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Breaking with Tradition

Breaking with Tradition

Weddings have changed dramatically over the years. For example, the "traditional" white bridal gown only dates from the Victorian age.

The bride throwing her wedding bouquet is reported to stem from a custom whereby female guests would tear shreds from the bride's dress to keep as a kind of fertility charm (oh the horror)! It wasn't so long ago that wedding guests could expect a traditional white wedding: a church service, the Wedding March, the "love, honour and obey" vows. But in the 21st Century it seems anything goes. If you're planning a wedding today you're probably relying much less on tradition and much more on your own personalities and shared interests. It's not uncommon to hear of ceremonies involving bungee-jumping, brides who opt for a little black dress instead of a long white gown, all-male bridesmaids, and brides who dance down a yellow brick road aisle as Rock Me Amadeus is hammered out on the church organ (okay, I made that last one up). Whilst there may be, let us say, more mature members of the wedding party tutting beneath their hats, in general these non-traditional ceremonies are seen as apt celebrations of the union of two unique and well-rounded human beings. Your big day reflects who you are - both as individuals and as a couple.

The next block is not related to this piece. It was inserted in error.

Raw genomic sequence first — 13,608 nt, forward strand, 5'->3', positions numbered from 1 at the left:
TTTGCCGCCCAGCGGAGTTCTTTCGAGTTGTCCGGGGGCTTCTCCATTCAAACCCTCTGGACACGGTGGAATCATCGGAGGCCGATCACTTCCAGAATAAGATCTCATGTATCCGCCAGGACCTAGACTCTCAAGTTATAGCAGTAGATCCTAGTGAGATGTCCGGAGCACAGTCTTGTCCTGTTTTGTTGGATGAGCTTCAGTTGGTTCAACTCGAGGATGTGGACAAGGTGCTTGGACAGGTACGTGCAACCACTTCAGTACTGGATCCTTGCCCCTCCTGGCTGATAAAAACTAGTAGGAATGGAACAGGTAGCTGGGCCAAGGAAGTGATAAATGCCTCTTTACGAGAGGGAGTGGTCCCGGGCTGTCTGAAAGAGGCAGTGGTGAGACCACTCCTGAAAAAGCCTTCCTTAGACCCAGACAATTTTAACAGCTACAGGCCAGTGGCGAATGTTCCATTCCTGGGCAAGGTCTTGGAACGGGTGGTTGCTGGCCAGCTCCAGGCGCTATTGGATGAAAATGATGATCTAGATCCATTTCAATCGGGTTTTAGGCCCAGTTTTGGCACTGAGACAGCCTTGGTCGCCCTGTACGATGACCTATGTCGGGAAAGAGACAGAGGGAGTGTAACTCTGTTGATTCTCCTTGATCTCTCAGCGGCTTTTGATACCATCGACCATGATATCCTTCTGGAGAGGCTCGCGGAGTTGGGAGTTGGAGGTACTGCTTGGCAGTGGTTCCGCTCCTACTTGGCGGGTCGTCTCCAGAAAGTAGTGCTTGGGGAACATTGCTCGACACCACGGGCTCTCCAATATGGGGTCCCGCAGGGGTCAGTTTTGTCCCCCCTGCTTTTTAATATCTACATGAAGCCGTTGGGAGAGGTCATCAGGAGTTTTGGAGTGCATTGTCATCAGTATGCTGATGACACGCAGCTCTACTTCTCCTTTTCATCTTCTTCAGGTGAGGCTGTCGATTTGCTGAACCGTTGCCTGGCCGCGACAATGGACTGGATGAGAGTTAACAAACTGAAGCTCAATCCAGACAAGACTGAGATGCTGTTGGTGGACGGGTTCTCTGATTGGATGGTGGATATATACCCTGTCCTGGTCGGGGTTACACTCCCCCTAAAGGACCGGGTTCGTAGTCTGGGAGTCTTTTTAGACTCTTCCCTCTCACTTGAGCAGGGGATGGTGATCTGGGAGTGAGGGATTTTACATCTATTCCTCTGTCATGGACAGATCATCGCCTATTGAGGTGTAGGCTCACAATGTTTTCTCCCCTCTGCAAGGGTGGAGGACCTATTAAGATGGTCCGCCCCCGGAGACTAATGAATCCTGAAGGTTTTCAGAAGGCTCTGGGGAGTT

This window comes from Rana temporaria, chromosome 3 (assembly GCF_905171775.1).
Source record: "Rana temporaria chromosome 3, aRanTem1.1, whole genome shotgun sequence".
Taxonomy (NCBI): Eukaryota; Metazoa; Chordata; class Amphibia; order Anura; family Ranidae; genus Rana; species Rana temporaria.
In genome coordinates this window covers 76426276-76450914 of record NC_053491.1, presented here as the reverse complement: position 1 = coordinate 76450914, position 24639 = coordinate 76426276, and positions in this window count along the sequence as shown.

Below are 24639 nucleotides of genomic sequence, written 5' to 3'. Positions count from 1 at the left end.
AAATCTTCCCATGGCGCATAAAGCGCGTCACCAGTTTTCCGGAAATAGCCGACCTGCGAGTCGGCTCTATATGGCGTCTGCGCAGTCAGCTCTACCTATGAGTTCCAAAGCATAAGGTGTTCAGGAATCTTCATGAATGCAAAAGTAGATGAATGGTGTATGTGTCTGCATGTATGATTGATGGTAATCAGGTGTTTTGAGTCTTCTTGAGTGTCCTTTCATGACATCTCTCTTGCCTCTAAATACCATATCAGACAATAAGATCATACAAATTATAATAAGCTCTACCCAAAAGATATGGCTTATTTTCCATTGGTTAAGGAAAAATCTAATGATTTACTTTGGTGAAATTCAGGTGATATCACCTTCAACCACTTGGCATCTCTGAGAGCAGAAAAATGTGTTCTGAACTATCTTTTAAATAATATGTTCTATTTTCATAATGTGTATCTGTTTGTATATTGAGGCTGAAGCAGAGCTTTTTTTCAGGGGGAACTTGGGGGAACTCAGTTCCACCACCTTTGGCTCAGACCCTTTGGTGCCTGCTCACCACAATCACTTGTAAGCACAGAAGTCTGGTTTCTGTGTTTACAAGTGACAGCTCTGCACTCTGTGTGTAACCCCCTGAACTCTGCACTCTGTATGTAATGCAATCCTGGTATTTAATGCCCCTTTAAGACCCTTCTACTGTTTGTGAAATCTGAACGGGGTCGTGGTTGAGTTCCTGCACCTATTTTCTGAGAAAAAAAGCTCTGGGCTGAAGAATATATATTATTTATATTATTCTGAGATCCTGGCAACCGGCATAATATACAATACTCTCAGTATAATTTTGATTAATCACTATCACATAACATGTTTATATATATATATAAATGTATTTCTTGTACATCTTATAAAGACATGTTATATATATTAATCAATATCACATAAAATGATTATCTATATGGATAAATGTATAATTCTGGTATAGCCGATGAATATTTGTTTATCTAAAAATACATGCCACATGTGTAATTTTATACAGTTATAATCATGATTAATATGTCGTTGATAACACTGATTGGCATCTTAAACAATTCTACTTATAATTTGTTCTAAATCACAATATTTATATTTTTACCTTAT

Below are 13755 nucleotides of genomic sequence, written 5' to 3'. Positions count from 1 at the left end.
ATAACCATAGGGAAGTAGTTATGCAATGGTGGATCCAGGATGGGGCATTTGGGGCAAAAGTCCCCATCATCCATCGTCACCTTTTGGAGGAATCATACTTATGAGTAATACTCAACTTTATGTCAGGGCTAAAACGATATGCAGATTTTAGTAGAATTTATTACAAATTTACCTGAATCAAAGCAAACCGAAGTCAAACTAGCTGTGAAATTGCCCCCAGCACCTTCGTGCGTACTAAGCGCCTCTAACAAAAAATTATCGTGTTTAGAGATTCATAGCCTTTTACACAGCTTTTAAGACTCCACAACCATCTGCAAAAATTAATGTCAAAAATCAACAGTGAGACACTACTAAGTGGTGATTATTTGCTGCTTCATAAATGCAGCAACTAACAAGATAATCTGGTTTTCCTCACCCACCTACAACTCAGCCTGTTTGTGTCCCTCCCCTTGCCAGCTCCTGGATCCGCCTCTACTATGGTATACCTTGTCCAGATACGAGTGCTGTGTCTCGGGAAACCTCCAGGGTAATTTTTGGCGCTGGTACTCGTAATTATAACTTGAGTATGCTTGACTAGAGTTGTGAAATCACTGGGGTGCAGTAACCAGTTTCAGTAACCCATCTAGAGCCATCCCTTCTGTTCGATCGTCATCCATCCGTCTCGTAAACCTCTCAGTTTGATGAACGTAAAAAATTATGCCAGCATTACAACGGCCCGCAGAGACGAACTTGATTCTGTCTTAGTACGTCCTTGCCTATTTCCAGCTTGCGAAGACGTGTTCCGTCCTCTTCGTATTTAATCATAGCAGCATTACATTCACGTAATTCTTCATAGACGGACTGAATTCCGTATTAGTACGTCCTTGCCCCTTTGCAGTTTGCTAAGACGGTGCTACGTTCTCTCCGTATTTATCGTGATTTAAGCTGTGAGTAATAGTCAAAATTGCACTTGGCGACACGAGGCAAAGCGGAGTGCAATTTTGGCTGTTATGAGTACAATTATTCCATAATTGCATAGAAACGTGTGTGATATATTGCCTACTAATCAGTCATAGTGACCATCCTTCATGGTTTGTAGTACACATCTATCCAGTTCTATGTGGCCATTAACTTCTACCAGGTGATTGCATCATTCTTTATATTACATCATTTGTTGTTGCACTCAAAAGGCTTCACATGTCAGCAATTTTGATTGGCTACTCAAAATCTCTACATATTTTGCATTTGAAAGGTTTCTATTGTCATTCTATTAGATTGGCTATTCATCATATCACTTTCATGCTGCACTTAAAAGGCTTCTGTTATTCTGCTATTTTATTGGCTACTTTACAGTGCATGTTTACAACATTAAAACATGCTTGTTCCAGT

Similarly, your choice of wedding rings isn't restricted to whether you want 9 or 18 carat gold. You'll be wearing your rings for much, much longer than just your wedding day so choosing ones that suit you - not just aesthetically but personally - is just as important as choosing the venue where you'll exchange them. Gold, white gold, platinum or palladium; plain, patterned, engraved or diamond studded; ultra-light narrow bands or heavy metal inch-wide cuffs: these are just some of the ways you can customise your wedding rings to make them truly yours. Like your plans for the special day itself, the only things that will limit you are your imagination and your bank balance - unless, of course, you're having one of those traditional weddings where the bride's parents pay for everything...